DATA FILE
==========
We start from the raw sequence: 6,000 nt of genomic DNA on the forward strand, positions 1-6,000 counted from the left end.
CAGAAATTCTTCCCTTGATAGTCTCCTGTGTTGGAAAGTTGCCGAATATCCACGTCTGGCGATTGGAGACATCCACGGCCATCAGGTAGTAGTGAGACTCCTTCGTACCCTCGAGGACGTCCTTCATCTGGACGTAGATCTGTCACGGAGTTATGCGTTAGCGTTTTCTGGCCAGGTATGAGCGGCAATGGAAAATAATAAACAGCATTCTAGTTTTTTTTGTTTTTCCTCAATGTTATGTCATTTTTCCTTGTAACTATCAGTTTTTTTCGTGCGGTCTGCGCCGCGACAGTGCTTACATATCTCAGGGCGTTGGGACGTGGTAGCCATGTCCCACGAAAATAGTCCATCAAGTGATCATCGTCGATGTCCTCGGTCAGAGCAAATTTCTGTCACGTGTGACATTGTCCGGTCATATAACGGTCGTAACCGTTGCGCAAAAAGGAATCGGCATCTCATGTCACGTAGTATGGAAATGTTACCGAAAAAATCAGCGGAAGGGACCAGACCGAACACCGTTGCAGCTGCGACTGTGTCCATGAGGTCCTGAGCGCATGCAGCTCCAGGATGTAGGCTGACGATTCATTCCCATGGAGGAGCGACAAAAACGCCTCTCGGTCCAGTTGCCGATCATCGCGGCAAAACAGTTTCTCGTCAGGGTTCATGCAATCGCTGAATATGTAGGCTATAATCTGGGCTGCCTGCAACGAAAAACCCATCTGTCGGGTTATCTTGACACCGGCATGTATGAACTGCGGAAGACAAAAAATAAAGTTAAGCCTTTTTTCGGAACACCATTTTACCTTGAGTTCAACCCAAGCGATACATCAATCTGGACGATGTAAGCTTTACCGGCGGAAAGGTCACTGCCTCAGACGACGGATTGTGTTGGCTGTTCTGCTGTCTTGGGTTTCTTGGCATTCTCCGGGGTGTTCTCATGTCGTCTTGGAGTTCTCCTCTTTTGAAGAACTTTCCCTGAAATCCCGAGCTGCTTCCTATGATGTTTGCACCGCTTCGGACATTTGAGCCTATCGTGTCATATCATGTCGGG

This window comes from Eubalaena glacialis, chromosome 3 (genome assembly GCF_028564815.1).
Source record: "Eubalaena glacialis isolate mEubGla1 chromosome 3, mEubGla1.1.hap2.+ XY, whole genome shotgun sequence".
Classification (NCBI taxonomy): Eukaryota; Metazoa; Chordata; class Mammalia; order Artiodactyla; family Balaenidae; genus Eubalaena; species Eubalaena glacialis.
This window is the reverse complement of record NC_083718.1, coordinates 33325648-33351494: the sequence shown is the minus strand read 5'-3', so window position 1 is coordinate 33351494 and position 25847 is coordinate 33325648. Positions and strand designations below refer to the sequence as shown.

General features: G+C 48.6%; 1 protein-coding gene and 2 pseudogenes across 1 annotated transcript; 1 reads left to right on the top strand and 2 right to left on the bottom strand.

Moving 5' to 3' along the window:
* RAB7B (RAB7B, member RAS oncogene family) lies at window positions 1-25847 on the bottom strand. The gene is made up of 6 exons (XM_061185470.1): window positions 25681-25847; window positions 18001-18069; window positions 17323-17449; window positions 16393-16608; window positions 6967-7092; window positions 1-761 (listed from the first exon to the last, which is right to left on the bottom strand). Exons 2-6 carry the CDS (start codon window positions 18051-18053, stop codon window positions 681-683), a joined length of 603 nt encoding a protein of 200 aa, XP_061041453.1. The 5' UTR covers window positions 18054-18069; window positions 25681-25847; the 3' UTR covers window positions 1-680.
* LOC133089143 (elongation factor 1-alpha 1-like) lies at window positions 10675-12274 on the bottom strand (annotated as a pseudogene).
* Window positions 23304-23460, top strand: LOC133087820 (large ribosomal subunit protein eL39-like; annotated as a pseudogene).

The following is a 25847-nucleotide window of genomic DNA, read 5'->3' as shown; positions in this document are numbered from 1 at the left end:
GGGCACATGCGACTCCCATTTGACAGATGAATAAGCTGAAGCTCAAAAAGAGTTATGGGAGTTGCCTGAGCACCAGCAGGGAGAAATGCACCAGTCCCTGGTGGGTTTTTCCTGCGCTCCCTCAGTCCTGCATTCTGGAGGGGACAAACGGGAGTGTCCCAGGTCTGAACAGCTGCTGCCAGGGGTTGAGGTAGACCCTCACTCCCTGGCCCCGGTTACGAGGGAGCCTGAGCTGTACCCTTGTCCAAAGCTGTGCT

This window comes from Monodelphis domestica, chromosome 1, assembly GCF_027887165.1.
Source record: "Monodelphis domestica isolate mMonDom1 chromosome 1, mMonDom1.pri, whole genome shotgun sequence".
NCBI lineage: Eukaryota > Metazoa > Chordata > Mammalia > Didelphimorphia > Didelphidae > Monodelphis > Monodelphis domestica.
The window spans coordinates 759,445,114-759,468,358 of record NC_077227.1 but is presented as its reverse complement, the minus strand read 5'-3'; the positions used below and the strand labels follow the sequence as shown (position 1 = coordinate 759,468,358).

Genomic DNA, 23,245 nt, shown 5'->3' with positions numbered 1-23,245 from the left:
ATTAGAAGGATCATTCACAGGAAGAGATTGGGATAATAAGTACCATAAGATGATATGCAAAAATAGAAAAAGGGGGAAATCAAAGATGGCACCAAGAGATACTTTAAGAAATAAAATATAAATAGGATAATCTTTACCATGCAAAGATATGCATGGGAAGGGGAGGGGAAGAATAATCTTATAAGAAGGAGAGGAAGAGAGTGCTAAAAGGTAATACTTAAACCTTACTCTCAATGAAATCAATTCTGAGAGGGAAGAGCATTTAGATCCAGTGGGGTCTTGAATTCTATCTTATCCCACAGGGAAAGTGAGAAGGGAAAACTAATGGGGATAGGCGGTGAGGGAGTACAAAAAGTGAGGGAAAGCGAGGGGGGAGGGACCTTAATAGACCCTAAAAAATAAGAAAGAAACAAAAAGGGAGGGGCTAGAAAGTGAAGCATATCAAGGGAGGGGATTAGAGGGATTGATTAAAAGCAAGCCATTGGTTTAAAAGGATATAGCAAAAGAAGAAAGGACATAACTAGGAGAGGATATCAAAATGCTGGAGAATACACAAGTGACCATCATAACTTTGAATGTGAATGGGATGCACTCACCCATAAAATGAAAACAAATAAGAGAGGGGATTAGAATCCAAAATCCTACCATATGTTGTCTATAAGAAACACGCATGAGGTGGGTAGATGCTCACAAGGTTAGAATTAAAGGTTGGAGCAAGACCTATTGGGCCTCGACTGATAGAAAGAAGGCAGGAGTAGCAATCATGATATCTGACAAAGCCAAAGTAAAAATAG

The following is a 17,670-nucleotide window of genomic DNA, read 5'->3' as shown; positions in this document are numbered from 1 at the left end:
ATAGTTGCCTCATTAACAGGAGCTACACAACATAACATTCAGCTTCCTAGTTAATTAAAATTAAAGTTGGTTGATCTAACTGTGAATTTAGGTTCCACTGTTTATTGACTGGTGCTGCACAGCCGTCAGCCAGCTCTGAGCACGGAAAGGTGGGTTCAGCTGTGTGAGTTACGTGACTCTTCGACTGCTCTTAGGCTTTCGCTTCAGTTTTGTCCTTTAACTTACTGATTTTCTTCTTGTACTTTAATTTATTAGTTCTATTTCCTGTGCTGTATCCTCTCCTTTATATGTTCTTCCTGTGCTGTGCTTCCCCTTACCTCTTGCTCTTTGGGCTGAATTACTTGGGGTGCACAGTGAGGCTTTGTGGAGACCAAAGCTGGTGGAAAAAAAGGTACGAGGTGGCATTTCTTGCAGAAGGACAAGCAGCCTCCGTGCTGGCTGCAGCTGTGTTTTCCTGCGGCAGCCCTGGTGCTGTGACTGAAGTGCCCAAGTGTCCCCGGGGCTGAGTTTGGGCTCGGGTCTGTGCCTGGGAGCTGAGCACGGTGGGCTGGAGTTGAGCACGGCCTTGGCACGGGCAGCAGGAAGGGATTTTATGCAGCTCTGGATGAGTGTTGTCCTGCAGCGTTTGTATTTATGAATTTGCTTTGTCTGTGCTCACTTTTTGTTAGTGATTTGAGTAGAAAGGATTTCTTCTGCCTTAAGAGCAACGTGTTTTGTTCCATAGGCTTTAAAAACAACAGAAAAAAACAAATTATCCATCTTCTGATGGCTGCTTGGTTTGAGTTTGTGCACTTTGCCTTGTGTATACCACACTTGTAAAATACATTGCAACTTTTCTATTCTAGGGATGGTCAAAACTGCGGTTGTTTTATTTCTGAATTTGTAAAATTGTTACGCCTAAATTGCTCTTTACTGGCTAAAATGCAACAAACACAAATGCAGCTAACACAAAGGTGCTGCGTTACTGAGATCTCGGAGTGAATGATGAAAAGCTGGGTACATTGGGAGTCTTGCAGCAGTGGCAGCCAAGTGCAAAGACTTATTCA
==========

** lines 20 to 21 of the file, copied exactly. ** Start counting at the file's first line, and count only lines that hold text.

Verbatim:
The following is a 17,670-nucleotide window of genomic DNA, read 5'->3' as shown; positions in this document are numbered from 1 at the left end:
ATAGTTGCCTCATTAACAGGAGCTACACAACATAACATTCAGCTTCCTAGTTAATTAAAATTAAAGTTGGTTGATCTAACTGTGAATTTAGGTTCCACTGTTTATTGACTGGTGCTGCACAGCCGTCAGCCAGCTCTGAGCACGGAAAGGTGGGTTCAGCTGTGTGAGTTACGTGACTCTTCGACTGCTCTTAGGCTTTCGCTTCAGTTTTGTCCTTTAACTTACTGATTTTCTTCTTGTACTTTAATTTATTAGTTCTATTTCCTGTGCTGTATCCTCTCCTTTATATGTTCTTCCTGTGCTGTGCTTCCCCTTACCTCTTGCTCTTTGGGCTGAATTACTTGGGGTGCACAGTGAGGCTTTGTGGAGACCAAAGCTGGTGGAAAAAAAGGTACGAGGTGGCATTTCTTGCAGAAGGACAAGCAGCCTCCGTGCTGGCTGCAGCTGTGTTTTCCTGCGGCAGCCCTGGTGCTGTGACTGAAGTGCCCAAGTGTCCCCGGGGCTGAGTTTGGGCTCGGGTCTGTGCCTGGGAGCTGAGCACGGTGGGCTGGAGTTGAGCACGGCCTTGGCACGGGCAGCAGGAAGGGATTTTATGCAGCTCTGGATGAGTGTTGTCCTGCAGCGTTTGTATTTATGAATTTGCTTTGTCTGTGCTCACTTTTTGTTAGTGATTTGAGTAGAAAGGATTTCTTCTGCCTTAAGAGCAACGTGTTTTGTTCCATAGGCTTTAAAAACAACAGAAAAAAACAAATTATCCATCTTCTGATGGCTGCTTGGTTTGAGTTTGTGCACTTTGCCTTGTGTATACCACACTTGTAAAATACATTGCAACTTTTCTATTCTAGGGATGGTCAAAACTGCGGTTGTTTTATTTCTGAATTTGTAAAATTGTTACGCCTAAATTGCTCTTTACTGGCTAAAATGCAACAAACACAAATGCAGCTAACACAAAGGTGCTGCGTTACTGAGATCTCGGAGTGAATGATGAAAAGCTGGGTACATTGGGAGTCTTGCAGCAGTGGCAGCCAAGTGCAAAGACTTATTCA